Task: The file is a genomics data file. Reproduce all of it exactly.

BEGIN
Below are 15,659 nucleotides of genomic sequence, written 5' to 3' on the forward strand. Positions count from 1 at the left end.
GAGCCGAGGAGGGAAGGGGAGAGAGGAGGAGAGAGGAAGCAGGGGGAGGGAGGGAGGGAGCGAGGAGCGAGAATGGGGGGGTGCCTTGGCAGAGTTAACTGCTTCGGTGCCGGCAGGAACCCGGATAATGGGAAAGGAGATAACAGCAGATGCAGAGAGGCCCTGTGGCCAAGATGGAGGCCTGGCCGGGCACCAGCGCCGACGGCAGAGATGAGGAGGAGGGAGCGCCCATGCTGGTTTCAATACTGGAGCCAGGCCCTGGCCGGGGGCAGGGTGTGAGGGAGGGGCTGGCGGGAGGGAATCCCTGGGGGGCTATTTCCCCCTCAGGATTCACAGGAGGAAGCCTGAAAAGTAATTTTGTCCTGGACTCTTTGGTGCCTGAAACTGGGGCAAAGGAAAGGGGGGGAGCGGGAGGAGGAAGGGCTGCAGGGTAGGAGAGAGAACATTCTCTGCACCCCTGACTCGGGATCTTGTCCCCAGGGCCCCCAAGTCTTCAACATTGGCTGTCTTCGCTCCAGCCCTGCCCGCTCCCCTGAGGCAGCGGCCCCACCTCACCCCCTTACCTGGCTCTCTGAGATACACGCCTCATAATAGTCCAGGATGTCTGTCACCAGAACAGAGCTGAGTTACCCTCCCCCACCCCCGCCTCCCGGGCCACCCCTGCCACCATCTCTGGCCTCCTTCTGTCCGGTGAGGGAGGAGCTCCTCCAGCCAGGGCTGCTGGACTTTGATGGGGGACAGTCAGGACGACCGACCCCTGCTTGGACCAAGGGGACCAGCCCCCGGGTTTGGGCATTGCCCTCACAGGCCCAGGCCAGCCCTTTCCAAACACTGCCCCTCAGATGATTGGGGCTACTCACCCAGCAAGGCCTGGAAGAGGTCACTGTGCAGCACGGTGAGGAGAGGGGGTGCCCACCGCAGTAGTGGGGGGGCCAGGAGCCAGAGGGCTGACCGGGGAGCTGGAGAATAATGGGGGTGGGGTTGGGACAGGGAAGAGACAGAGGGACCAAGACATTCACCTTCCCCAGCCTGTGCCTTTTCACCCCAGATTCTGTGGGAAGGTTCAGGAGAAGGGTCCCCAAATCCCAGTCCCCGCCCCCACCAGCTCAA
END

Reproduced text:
Below are 15,659 nucleotides of genomic sequence, written 5' to 3' on the forward strand. Positions count from 1 at the left end.
GAGCCGAGGAGGGAAGGGGAGAGAGGAGGAGAGAGGAAGCAGGGGGAGGGAGGGAGGGAGCGAGGAGCGAGAATGGGGGGGTGCCTTGGCAGAGTTAACTGCTTCGGTGCCGGCAGGAACCCGGATAATGGGAAAGGAGATAACAGCAGATGCAGAGAGGCCCTGTGGCCAAGATGGAGGCCTGGCCGGGCACCAGCGCCGACGGCAGAGATGAGGAGGAGGGAGCGCCCATGCTGGTTTCAATACTGGAGCCAGGCCCTGGCCGGGGGCAGGGTGTGAGGGAGGGGCTGGCGGGAGGGAATCCCTGGGGGGCTATTTCCCCCTCAGGATTCACAGGAGGAAGCCTGAAAAGTAATTTTGTCCTGGACTCTTTGGTGCCTGAAACTGGGGCAAAGGAAAGGGGGGGAGCGGGAGGAGGAAGGGCTGCAGGGTAGGAGAGAGAACATTCTCTGCACCCCTGACTCGGGATCTTGTCCCCAGGGCCCCCAAGTCTTCAACATTGGCTGTCTTCGCTCCAGCCCTGCCCGCTCCCCTGAGGCAGCGGCCCCACCTCACCCCCTTACCTGGCTCTCTGAGATACACGCCTCATAATAGTCCAGGATGTCTGTCACCAGAACAGAGCTGAGTTACCCTCCCCCACCCCCGCCTCCCGGGCCACCCCTGCCACCATCTCTGGCCTCCTTCTGTCCGGTGAGGGAGGAGCTCCTCCAGCCAGGGCTGCTGGACTTTGATGGGGGACAGTCAGGACGACCGACCCCTGCTTGGACCAAGGGGACCAGCCCCCGGGTTTGGGCATTGCCCTCACAGGCCCAGGCCAGCCCTTTCCAAACACTGCCCCTCAGATGATTGGGGCTACTCACCCAGCAAGGCCTGGAAGAGGTCACTGTGCAGCACGGTGAGGAGAGGGGGTGCCCACCGCAGTAGTGGGGGGGCCAGGAGCCAGAGGGCTGACCGGGGAGCTGGAGAATAATGGGGGTGGGGTTGGGACAGGGAAGAGACAGAGGGACCAAGACATTCACCTTCCCCAGCCTGTGCCTTTTCACCCCAGATTCTGTGGGAAGGTTCAGGAGAAGGGTCCCCAAATCCCAGTCCCCGCCCCCACCAGCTCAA